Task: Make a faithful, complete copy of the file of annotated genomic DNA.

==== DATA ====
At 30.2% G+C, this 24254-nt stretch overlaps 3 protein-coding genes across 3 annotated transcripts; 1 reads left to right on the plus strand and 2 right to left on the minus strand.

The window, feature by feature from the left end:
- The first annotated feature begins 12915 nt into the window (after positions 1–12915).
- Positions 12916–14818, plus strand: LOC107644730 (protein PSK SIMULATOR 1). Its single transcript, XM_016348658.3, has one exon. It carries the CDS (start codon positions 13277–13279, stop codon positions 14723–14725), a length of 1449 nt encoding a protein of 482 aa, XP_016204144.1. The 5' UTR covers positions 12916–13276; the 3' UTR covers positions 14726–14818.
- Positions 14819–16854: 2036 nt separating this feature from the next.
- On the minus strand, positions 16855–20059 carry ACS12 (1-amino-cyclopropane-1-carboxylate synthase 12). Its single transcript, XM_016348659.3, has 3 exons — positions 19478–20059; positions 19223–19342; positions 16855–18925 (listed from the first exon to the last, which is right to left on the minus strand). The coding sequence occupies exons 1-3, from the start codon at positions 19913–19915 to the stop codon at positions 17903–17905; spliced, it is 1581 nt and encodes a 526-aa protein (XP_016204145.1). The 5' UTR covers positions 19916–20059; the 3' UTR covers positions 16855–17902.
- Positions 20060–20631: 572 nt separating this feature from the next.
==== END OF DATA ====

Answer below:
At 30.2% G+C, this 24254-nt stretch overlaps 3 protein-coding genes across 3 annotated transcripts; 1 reads left to right on the plus strand and 2 right to left on the minus strand.

The window, feature by feature from the left end:
- The first annotated feature begins 12915 nt into the window (after positions 1–12915).
- Positions 12916–14818, plus strand: LOC107644730 (protein PSK SIMULATOR 1). Its single transcript, XM_016348658.3, has one exon. It carries the CDS (start codon positions 13277–13279, stop codon positions 14723–14725), a length of 1449 nt encoding a protein of 482 aa, XP_016204144.1. The 5' UTR covers positions 12916–13276; the 3' UTR covers positions 14726–14818.
- Positions 14819–16854: 2036 nt separating this feature from the next.
- On the minus strand, positions 16855–20059 carry ACS12 (1-amino-cyclopropane-1-carboxylate synthase 12). Its single transcript, XM_016348659.3, has 3 exons — positions 19478–20059; positions 19223–19342; positions 16855–18925 (listed from the first exon to the last, which is right to left on the minus strand). The coding sequence occupies exons 1-3, from the start codon at positions 19913–19915 to the stop codon at positions 17903–17905; spliced, it is 1581 nt and encodes a 526-aa protein (XP_016204145.1). The 5' UTR covers positions 19916–20059; the 3' UTR covers positions 16855–17902.
- Positions 20060–20631: 572 nt separating this feature from the next.